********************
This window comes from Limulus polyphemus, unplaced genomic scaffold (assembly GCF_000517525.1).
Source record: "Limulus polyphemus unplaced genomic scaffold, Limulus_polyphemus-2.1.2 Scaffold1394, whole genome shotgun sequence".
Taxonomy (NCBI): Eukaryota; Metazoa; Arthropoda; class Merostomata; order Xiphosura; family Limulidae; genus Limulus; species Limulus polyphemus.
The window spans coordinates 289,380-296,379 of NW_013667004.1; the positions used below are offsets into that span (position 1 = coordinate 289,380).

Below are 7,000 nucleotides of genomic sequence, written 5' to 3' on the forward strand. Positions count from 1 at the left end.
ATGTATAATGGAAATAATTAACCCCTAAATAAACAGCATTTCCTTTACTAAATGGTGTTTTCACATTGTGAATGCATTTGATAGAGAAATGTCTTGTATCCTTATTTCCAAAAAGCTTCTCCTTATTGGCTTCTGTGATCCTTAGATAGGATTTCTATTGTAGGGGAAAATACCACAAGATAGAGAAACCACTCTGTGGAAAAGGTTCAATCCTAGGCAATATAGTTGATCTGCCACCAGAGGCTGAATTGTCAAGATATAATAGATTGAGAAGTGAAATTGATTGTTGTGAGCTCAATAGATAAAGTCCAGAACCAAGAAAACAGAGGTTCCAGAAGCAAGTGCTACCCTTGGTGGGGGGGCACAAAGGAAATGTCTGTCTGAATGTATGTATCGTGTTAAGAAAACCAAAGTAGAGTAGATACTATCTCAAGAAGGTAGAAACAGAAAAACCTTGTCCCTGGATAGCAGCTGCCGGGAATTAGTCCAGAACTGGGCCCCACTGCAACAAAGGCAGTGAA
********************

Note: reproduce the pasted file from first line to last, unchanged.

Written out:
This window comes from Limulus polyphemus, unplaced genomic scaffold (assembly GCF_000517525.1).
Source record: "Limulus polyphemus unplaced genomic scaffold, Limulus_polyphemus-2.1.2 Scaffold1394, whole genome shotgun sequence".
Taxonomy (NCBI): Eukaryota; Metazoa; Arthropoda; class Merostomata; order Xiphosura; family Limulidae; genus Limulus; species Limulus polyphemus.
The window spans coordinates 289,380-296,379 of NW_013667004.1; the positions used below are offsets into that span (position 1 = coordinate 289,380).

Below are 7,000 nucleotides of genomic sequence, written 5' to 3' on the forward strand. Positions count from 1 at the left end.
ATGTATAATGGAAATAATTAACCCCTAAATAAACAGCATTTCCTTTACTAAATGGTGTTTTCACATTGTGAATGCATTTGATAGAGAAATGTCTTGTATCCTTATTTCCAAAAAGCTTCTCCTTATTGGCTTCTGTGATCCTTAGATAGGATTTCTATTGTAGGGGAAAATACCACAAGATAGAGAAACCACTCTGTGGAAAAGGTTCAATCCTAGGCAATATAGTTGATCTGCCACCAGAGGCTGAATTGTCAAGATATAATAGATTGAGAAGTGAAATTGATTGTTGTGAGCTCAATAGATAAAGTCCAGAACCAAGAAAACAGAGGTTCCAGAAGCAAGTGCTACCCTTGGTGGGGGGGCACAAAGGAAATGTCTGTCTGAATGTATGTATCGTGTTAAGAAAACCAAAGTAGAGTAGATACTATCTCAAGAAGGTAGAAACAGAAAAACCTTGTCCCTGGATAGCAGCTGCCGGGAATTAGTCCAGAACTGGGCCCCACTGCAACAAAGGCAGTGAA